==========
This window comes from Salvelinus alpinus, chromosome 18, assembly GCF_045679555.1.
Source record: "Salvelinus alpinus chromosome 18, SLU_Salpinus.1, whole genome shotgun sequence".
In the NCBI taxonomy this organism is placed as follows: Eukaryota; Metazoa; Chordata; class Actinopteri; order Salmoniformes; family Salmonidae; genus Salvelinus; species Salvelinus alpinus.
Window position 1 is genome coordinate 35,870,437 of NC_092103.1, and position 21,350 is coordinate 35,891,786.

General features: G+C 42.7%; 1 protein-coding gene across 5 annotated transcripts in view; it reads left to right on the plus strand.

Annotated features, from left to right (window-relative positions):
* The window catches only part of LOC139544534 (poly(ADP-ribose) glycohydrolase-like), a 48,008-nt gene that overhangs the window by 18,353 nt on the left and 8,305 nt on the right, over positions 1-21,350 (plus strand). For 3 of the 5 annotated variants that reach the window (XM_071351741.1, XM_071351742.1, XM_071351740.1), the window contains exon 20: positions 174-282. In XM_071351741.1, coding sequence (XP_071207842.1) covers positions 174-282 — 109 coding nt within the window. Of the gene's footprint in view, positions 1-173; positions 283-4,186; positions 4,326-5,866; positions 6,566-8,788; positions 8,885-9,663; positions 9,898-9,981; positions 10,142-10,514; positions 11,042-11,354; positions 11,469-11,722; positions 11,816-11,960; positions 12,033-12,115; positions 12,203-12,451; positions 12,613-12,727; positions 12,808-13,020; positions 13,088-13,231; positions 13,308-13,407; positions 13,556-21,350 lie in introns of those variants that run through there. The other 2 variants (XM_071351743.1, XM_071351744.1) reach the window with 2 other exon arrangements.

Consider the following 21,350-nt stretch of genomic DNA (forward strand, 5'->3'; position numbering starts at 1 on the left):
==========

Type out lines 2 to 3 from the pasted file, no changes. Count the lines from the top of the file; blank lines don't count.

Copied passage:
Source record: "Salvelinus alpinus chromosome 18, SLU_Salpinus.1, whole genome shotgun sequence".
In the NCBI taxonomy this organism is placed as follows: Eukaryota; Metazoa; Chordata; class Actinopteri; order Salmoniformes; family Salmonidae; genus Salvelinus; species Salvelinus alpinus.